RESULTS: The largest group of patients (n=56, 40%) had not been abstinent from heroin use since drug debut, and most had been arrested for drug-related activities (n=117, 83%) and had family conflicts related to use (n=135, 96%). Nicotine was the most common comorbid substance of dependence (n=137, 97%) and methamphetamine was the most common comorbid substance abused (n=73, 52%). The most common comorbid psychiatric illness was previous substance-induced psychosis (n=42, 30%) and current major depressive disorder (n=37, 26%). Current major depressive disorder was significantly associated with females (p=0.03), intravenous drug use (p=0.03), alcohol use (p=0.02), and a higher number of previous rehabilitation attempts (p=0.008).
CONCLUSION: Patients with heroin use disorders present with high rates of psychiatric comorbidities, which underscores the need for substance treatment services with the capacity to diagnose and manage these comorbidities.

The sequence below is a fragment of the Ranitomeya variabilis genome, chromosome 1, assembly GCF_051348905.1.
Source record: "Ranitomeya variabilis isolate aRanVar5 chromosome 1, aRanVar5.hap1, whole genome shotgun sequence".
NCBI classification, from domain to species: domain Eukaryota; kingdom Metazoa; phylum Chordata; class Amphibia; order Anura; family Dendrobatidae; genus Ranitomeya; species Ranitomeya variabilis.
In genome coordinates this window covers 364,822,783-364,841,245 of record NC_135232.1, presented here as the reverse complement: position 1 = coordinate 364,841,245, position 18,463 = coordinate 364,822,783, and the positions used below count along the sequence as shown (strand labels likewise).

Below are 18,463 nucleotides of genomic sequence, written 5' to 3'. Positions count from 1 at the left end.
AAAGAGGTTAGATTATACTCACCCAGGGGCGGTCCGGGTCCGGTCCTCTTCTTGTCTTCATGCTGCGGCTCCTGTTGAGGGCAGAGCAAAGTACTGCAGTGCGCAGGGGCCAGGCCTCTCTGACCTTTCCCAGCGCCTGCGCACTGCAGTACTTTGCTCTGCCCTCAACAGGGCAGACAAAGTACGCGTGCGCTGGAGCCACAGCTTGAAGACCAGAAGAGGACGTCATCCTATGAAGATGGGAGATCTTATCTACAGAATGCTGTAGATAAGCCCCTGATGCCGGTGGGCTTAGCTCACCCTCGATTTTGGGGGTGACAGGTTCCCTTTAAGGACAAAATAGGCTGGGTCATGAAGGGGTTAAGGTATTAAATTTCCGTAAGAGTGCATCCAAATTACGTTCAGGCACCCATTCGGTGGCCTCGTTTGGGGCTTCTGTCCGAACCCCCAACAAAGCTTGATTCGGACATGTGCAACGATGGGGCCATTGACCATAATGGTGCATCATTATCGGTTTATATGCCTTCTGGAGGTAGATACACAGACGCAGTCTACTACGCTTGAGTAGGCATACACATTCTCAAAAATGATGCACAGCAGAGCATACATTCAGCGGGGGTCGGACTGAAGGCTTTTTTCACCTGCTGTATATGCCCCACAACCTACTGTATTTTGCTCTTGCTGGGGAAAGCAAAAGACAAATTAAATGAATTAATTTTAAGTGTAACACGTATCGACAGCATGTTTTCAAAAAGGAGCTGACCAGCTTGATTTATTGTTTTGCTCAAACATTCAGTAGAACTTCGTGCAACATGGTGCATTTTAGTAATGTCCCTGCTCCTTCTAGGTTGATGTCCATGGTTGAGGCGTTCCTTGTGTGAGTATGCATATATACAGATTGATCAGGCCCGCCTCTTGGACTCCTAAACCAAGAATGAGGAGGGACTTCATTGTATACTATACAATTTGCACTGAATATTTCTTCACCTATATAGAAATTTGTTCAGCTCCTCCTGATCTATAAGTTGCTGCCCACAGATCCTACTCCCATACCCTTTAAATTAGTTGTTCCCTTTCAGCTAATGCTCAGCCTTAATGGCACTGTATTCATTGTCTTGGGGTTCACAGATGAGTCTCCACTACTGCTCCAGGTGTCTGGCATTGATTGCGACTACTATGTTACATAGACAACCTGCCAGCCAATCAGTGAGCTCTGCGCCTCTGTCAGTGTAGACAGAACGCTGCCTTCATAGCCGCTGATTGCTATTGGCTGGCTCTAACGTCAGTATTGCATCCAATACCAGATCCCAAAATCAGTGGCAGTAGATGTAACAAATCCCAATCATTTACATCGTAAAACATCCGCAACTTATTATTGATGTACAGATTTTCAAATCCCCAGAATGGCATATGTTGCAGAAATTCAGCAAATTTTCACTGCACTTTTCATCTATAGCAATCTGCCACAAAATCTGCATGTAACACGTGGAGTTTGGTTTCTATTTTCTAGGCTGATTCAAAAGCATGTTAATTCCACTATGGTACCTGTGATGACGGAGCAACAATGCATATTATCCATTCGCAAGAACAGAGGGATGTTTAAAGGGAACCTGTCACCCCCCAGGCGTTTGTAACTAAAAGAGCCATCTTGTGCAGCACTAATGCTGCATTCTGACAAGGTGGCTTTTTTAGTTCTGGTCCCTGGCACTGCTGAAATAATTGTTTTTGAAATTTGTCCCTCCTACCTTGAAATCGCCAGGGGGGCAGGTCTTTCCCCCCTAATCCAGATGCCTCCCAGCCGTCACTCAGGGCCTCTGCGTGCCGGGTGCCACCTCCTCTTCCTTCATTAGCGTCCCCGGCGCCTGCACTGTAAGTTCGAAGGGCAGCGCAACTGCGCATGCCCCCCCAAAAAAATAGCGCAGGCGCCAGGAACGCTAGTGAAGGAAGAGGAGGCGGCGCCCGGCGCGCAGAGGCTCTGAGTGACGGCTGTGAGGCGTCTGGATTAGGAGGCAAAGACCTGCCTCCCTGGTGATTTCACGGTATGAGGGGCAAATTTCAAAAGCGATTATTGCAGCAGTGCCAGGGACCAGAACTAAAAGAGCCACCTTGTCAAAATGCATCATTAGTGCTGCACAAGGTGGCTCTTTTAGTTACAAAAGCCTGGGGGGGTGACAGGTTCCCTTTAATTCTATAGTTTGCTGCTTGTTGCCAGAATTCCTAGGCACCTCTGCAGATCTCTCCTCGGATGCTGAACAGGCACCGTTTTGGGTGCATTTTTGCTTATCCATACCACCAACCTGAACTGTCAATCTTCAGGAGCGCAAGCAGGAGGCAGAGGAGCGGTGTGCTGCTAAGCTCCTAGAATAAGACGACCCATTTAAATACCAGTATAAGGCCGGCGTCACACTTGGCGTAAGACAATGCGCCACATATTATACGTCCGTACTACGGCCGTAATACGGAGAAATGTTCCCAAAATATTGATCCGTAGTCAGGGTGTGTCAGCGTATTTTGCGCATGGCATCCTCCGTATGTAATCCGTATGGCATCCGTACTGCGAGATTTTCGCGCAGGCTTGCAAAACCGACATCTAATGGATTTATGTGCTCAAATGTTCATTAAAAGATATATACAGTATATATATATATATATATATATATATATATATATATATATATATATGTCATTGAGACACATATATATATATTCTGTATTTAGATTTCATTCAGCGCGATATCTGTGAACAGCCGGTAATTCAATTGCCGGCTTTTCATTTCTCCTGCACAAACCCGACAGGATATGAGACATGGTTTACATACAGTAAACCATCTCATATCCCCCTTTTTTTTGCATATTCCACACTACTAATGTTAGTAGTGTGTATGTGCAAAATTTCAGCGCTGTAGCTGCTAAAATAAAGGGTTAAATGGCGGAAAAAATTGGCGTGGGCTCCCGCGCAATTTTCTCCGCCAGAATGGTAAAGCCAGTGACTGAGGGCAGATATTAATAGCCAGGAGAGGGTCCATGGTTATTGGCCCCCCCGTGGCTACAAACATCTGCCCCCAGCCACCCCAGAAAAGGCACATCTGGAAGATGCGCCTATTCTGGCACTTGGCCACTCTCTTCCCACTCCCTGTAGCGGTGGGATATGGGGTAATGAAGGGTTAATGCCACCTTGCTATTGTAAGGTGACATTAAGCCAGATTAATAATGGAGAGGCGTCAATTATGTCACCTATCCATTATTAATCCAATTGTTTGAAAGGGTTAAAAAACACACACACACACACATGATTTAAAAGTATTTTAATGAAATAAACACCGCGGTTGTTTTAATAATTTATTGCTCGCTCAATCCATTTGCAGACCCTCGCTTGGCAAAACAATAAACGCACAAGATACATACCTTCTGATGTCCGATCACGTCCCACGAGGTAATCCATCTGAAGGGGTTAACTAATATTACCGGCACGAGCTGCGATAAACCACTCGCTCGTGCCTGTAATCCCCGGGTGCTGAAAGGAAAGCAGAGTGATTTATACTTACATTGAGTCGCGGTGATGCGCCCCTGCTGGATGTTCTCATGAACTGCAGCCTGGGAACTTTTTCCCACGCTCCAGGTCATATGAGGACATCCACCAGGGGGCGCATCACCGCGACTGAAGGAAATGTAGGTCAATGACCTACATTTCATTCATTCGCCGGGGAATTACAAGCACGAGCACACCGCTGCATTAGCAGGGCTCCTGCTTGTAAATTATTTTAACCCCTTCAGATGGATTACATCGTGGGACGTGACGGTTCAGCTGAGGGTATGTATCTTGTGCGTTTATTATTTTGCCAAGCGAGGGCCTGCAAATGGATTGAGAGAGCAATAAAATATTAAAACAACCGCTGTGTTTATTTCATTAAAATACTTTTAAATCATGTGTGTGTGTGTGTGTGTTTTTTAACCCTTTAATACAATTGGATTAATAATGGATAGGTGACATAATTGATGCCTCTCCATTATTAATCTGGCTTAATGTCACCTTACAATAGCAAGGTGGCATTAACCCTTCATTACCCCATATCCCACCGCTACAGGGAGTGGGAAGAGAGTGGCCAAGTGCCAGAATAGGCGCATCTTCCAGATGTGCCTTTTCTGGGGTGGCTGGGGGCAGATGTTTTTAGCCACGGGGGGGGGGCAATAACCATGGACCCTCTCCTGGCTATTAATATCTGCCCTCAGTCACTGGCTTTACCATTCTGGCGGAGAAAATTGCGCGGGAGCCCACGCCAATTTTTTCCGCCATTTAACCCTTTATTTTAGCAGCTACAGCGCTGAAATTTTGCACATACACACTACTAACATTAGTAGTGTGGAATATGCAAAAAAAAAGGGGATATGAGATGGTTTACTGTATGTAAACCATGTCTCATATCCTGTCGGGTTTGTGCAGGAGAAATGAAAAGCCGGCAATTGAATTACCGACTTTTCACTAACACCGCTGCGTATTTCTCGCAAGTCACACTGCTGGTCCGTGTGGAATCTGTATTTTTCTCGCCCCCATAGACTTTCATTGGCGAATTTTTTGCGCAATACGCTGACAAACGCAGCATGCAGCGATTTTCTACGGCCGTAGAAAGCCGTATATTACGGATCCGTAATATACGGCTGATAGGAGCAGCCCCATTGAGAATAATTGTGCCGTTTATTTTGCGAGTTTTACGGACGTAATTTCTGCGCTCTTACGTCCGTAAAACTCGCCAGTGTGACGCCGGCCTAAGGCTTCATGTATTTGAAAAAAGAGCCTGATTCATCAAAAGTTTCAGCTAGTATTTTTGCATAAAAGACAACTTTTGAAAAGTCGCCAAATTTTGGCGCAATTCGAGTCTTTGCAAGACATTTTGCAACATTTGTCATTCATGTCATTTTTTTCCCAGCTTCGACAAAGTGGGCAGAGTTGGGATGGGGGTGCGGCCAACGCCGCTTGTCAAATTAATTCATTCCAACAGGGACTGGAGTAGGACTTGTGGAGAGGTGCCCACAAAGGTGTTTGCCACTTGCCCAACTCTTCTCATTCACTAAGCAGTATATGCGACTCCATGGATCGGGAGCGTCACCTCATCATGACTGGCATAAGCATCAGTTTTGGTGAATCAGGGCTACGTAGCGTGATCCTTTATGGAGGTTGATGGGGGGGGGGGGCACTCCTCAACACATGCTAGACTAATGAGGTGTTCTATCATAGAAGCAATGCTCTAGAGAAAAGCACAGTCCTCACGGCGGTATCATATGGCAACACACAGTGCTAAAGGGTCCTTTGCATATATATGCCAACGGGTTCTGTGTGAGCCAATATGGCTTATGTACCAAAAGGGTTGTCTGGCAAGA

Over the past decade, the number of people using illicit substances has increased to around 230 million worldwide, with an estimated prevalence of opioid use of between 0.6% and 0.8% in the adult population. [1] In South Africa (SA), heroin is the most common illicit opioid used, with trend statistics across all geographical areas showing an increase in the number of patients with heroin use disorders presenting for treatment.[2] At the provincial level, trend statistics also show an increase in heroin addicts presenting for substance treatment, from 1% in Cape Town in 1997 to 17% in the Western Cape Province by 2011.